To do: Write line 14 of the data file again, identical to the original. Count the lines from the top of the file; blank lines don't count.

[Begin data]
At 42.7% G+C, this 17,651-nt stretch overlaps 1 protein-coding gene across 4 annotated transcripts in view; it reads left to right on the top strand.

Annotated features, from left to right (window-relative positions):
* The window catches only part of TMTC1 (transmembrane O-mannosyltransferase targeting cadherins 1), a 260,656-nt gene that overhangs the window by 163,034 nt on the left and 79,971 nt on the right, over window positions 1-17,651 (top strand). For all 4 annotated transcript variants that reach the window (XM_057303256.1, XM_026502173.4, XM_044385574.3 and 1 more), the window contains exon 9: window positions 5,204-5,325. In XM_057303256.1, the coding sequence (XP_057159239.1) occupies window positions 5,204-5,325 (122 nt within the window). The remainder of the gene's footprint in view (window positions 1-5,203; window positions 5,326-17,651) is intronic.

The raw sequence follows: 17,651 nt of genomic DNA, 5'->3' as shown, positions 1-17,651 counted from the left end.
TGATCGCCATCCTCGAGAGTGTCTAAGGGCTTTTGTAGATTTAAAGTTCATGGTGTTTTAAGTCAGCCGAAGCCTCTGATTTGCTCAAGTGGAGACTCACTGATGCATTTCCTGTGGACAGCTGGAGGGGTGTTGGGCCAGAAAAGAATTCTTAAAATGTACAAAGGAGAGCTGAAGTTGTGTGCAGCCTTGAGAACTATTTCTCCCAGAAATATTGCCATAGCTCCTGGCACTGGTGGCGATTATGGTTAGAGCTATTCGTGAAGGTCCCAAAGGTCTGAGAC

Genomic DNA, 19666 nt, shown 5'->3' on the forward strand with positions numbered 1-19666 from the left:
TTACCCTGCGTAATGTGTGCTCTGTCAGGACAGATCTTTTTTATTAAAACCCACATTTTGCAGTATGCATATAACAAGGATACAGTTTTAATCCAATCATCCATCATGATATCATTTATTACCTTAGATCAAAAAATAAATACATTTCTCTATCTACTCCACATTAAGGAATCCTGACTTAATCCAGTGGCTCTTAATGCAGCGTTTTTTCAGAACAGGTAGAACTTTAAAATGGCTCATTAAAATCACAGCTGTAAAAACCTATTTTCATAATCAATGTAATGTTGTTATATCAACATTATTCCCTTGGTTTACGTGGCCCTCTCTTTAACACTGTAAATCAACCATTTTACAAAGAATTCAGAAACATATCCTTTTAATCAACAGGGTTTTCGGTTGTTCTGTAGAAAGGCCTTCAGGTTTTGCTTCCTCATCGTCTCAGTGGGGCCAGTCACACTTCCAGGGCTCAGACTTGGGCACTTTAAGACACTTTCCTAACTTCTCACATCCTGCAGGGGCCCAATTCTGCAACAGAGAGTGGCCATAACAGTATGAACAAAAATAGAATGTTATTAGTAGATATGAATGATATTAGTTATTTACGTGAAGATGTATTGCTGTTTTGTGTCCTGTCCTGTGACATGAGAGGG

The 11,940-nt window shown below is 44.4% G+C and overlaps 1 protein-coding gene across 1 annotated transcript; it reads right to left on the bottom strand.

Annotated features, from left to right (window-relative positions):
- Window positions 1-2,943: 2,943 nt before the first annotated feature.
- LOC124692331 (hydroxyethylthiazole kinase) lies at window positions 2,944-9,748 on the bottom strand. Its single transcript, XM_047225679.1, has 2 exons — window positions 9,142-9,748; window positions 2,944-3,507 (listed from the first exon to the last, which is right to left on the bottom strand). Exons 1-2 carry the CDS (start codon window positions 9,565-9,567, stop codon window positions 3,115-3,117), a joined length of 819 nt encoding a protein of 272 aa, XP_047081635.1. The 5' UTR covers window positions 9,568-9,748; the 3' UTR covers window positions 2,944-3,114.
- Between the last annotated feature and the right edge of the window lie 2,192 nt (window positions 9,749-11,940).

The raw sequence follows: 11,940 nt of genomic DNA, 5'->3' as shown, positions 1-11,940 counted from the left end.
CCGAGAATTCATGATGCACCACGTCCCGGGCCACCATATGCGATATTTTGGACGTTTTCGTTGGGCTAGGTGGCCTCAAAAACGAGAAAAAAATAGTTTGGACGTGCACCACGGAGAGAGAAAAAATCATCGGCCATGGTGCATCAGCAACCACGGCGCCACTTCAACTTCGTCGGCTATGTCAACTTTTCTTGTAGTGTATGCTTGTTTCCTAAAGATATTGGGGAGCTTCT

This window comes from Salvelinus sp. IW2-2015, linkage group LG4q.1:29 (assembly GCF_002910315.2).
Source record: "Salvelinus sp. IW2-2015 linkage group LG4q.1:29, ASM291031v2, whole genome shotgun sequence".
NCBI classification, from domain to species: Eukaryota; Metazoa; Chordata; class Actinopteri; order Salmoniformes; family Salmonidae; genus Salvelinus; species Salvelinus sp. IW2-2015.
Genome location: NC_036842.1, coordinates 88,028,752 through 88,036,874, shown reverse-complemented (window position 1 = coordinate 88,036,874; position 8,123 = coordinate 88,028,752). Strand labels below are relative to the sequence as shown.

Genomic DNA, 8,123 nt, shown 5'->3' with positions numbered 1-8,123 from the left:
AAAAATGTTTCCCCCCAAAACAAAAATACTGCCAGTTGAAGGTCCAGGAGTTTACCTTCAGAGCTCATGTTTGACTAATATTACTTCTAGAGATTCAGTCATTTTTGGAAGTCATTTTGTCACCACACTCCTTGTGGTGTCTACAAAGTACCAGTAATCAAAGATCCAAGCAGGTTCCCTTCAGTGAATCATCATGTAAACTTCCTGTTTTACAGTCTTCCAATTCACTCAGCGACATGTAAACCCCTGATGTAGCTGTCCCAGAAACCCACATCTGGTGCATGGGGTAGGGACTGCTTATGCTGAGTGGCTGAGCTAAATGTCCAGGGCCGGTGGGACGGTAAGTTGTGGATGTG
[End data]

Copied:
CCGAGAATTCATGATGCACCACGTCCCGGGCCACCATATGCGATATTTTGGACGTTTTCGTTGGGCTAGGTGGCCTCAAAAACGAGAAAAAAATAGTTTGGACGTGCACCACGGAGAGAGAAAAAATCATCGGCCATGGTGCATCAGCAACCACGGCGCCACTTCAACTTCGTCGGCTATGTCAACTTTTCTTGTAGTGTATGCTTGTTTCCTAAAGATATTGGGGAGCTTCT